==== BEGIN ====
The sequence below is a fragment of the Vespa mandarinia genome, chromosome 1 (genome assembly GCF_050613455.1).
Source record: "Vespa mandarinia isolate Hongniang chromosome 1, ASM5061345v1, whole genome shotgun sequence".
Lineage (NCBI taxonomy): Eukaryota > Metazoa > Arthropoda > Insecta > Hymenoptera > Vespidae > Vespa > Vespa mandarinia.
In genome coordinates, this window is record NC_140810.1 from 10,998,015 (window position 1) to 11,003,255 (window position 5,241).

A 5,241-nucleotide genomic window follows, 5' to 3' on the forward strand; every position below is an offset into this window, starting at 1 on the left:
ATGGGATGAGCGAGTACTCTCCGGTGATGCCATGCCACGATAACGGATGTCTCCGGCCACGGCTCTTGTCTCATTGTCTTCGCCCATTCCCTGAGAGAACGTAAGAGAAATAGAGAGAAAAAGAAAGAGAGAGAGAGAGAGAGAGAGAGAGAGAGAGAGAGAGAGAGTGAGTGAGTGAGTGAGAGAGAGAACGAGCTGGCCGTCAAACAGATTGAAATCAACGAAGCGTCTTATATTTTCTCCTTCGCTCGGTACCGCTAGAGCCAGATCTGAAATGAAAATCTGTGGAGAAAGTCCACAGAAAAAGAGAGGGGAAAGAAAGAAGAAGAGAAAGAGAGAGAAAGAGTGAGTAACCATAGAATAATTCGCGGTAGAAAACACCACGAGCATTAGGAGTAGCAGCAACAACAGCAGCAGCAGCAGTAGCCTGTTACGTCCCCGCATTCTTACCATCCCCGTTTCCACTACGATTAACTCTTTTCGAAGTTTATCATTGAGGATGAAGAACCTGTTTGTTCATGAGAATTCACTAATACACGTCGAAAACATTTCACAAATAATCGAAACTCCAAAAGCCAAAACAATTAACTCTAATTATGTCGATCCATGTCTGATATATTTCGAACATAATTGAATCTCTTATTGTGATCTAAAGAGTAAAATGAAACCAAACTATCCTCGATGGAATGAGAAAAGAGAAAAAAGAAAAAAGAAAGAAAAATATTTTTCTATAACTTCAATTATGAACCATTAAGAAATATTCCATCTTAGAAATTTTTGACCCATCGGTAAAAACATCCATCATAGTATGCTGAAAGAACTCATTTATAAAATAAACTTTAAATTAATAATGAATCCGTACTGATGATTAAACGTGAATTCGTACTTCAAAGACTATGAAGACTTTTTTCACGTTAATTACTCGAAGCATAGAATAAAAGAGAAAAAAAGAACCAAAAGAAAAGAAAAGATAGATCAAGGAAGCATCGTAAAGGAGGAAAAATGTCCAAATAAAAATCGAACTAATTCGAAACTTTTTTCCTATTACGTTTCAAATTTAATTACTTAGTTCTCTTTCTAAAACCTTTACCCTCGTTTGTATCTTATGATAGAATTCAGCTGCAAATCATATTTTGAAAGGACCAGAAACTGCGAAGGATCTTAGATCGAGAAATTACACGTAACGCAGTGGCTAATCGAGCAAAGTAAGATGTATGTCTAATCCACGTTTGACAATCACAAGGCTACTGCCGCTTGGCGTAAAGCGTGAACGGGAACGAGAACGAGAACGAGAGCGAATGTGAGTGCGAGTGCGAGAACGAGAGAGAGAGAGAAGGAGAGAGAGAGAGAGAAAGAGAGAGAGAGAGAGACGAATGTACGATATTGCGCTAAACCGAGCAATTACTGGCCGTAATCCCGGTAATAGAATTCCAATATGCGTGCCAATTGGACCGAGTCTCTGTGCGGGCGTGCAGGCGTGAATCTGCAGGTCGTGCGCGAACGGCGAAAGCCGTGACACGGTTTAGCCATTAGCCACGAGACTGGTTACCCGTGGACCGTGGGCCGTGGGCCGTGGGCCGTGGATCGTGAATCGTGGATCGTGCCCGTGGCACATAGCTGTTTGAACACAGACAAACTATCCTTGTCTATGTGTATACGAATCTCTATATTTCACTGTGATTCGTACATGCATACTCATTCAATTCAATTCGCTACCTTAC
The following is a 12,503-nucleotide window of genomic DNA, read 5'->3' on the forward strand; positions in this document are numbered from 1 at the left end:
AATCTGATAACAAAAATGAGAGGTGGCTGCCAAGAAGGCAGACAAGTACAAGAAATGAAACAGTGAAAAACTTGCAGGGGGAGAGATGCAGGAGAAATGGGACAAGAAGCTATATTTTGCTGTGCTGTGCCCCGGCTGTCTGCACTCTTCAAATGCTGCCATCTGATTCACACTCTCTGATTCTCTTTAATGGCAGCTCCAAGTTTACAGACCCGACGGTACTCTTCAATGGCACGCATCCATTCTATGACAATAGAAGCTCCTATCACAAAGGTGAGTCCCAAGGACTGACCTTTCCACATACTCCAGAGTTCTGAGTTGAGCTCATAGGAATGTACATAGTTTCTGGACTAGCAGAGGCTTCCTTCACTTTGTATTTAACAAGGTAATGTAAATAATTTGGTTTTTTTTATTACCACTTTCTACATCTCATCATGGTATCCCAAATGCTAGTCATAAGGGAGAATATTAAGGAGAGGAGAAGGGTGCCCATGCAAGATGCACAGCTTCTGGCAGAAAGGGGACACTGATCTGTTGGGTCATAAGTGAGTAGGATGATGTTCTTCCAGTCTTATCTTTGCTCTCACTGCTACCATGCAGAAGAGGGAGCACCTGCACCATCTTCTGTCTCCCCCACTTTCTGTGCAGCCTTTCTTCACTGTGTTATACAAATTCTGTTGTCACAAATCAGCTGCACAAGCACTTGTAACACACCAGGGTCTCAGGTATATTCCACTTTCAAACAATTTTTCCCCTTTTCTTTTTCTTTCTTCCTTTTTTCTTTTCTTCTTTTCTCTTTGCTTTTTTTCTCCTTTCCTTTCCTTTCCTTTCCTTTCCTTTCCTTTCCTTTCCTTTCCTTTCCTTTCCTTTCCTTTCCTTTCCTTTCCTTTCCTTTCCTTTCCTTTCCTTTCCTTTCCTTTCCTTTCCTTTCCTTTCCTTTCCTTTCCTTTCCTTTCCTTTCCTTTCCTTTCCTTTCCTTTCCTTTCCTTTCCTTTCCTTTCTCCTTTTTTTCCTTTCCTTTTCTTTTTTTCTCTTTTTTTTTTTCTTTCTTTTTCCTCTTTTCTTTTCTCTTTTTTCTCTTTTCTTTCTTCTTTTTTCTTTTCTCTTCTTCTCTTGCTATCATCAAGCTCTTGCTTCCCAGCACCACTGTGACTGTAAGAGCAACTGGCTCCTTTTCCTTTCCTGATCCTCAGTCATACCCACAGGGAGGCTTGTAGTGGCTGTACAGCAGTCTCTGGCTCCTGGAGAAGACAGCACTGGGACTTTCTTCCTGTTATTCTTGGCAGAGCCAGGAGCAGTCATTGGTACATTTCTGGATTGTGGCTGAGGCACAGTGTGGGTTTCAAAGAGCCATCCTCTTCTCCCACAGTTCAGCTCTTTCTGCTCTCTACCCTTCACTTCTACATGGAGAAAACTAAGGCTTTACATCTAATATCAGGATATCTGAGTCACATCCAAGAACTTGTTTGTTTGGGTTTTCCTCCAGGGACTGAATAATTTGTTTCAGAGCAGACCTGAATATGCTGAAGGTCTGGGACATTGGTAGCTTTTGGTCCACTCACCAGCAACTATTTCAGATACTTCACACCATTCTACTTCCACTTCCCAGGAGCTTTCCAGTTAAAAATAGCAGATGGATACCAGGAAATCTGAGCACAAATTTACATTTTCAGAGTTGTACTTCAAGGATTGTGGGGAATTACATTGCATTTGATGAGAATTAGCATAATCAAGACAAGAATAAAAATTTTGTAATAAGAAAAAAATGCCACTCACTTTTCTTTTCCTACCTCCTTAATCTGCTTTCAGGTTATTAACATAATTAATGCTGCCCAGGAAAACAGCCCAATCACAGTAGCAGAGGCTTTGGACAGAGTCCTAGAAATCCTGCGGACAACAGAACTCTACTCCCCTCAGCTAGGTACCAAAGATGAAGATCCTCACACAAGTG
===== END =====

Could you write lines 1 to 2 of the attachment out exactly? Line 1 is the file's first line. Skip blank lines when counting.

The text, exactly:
The sequence below is a fragment of the Vespa mandarinia genome, chromosome 1 (genome assembly GCF_050613455.1).
Source record: "Vespa mandarinia isolate Hongniang chromosome 1, ASM5061345v1, whole genome shotgun sequence".